Court decision affirmed the view that seabed mining is too dangerous, too risky and too harmful to the environment
‘Shark calling’, a Papua New Guinea tradition of singing to sharks then catching them by hand, could vanish – and locals blame deep-sea disturbances
One of the largest mining operations ever seen on Earth aims to despoil an ocean we are only barely beginning to understand
Pacific civil society warns that prospective deep sea miner, The Metals Company (TMC) may well go down the same path as the failed Nautilus Minerals
Trillions of metallic nodules on the sea floor could help stop global heating, but mining them may damage ocean ecology
Some scientists suspect that disturbing ocean sediment could stir up long-sequestered carbon.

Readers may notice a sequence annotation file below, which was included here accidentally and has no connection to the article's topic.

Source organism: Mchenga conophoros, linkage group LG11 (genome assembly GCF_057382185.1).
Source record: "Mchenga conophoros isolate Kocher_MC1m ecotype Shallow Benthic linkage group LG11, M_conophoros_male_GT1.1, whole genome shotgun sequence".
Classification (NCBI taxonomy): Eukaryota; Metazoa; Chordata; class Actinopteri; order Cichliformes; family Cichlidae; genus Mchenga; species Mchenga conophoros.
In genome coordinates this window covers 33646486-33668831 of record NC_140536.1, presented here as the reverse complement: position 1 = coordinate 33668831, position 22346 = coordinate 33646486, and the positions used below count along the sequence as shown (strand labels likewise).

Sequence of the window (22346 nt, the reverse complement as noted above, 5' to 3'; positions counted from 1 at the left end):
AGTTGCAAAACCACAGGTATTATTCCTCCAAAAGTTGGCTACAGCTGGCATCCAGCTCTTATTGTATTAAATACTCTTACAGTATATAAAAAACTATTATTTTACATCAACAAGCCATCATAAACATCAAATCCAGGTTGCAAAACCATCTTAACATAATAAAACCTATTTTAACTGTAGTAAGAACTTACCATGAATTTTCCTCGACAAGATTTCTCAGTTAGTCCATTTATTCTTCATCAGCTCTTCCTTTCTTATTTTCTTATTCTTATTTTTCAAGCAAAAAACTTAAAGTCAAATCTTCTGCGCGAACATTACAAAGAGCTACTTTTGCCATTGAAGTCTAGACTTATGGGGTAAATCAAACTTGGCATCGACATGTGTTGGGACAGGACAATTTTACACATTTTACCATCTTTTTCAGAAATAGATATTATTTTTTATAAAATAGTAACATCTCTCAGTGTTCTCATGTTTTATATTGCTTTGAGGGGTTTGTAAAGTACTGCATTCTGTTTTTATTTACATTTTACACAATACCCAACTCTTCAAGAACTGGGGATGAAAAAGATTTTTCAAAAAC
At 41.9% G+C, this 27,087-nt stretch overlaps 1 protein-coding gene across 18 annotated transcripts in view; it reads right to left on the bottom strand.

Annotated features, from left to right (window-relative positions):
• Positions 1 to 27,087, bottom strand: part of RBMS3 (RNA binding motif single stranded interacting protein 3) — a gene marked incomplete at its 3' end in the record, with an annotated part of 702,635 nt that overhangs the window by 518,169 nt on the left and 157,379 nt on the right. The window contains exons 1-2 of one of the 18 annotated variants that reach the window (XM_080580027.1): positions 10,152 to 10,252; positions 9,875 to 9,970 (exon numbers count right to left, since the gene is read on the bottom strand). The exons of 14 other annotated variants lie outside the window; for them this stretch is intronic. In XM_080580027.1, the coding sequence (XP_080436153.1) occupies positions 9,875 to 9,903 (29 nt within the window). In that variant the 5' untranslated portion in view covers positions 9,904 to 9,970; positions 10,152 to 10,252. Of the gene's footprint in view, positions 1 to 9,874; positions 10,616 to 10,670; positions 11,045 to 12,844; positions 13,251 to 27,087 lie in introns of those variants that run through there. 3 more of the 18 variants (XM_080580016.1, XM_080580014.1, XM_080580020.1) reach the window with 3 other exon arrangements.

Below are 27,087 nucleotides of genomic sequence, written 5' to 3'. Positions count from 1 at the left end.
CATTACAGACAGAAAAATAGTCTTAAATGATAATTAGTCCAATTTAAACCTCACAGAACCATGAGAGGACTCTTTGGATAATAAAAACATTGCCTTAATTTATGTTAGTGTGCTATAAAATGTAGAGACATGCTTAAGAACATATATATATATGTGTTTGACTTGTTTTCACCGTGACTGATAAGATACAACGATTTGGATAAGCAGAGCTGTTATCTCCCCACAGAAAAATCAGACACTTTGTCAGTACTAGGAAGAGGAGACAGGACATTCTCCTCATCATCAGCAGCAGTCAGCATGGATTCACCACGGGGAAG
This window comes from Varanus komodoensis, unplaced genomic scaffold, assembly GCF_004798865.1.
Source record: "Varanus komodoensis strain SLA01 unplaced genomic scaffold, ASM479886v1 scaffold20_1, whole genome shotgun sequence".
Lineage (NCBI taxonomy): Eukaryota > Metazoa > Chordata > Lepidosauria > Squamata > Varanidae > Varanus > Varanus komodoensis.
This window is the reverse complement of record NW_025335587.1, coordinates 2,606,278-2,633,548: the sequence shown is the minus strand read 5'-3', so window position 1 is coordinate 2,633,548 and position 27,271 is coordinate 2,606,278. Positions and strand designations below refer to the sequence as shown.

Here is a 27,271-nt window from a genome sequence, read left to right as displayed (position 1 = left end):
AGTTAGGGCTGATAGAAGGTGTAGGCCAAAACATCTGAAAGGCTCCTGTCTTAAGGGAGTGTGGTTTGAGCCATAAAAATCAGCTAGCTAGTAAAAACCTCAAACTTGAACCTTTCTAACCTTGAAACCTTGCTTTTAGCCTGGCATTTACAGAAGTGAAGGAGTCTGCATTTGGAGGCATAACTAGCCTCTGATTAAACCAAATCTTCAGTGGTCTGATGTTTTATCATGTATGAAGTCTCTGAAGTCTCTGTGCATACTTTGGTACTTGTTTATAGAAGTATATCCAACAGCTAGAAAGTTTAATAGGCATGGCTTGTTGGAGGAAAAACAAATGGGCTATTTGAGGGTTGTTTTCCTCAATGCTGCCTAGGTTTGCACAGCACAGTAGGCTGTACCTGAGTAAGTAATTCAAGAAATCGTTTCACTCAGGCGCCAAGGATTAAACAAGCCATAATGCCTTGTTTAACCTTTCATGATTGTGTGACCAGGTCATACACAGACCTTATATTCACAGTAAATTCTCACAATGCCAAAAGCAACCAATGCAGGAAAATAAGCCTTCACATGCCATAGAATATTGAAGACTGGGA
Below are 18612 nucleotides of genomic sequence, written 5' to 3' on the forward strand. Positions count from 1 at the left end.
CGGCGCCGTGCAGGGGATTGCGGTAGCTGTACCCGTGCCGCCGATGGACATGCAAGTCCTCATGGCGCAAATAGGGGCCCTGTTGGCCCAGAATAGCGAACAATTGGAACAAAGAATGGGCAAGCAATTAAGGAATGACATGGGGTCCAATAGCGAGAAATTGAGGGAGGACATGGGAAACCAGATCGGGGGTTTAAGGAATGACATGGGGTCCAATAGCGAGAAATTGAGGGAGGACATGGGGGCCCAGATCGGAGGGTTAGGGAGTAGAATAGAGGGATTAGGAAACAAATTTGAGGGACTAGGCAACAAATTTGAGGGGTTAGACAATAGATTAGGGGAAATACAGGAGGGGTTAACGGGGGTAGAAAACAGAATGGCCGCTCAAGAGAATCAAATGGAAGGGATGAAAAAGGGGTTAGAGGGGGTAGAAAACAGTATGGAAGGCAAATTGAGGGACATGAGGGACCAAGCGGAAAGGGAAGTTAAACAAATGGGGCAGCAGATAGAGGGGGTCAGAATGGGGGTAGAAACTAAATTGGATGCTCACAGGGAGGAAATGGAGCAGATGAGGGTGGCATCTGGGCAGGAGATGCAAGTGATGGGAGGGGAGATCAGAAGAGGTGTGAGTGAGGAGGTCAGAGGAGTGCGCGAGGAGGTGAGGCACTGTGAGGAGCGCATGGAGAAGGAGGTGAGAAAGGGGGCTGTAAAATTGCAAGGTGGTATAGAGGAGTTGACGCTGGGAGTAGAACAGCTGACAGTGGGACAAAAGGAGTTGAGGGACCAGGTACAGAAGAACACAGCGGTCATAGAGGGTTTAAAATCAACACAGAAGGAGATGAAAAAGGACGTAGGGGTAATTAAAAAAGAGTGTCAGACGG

The Nauru Government’s two-year rule for deep sea mining has concerned environmental groups, but lawyers say what happens next is very unclear.
The Pacific Regional Civil Society groups say DeepGreen is the real beneficiary of the Nauru Government’s decision to trigger the start of seabed mining.
The International Seabed Authority has two years to finalise regulations governing the controversial industry after Nauru notified the UN body of plans to start mining.
During the recent Pacific Blue Line webinar, Tonga civil society opposed deep sea mining.